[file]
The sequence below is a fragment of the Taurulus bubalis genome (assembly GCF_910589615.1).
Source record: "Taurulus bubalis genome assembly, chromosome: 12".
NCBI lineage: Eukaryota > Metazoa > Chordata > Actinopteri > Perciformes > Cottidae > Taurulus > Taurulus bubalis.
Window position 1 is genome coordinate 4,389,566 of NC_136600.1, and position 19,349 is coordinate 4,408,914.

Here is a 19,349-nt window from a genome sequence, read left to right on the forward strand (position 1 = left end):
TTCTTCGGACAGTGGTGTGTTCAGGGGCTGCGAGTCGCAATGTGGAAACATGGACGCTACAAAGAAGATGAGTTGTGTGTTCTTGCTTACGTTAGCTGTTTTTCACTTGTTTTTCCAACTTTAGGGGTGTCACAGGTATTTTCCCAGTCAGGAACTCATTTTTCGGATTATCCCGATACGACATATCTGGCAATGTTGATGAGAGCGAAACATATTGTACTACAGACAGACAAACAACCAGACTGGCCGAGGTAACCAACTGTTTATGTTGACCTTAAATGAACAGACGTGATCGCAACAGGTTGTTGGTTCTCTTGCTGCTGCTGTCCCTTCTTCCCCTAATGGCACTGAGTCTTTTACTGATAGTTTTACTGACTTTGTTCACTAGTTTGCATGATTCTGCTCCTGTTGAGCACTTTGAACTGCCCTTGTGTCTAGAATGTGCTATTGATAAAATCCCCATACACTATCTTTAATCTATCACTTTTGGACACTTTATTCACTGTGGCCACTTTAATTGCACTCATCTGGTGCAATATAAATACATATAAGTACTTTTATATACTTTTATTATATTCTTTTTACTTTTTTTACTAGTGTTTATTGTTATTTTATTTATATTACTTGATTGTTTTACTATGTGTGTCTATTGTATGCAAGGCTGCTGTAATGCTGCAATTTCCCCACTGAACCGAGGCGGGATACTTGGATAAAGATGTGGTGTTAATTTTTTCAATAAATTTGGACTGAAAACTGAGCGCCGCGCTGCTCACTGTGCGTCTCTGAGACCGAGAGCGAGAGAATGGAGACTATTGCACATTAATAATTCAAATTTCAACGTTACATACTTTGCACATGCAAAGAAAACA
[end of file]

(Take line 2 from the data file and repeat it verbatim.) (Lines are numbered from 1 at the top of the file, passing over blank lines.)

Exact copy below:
Source record: "Taurulus bubalis genome assembly, chromosome: 12".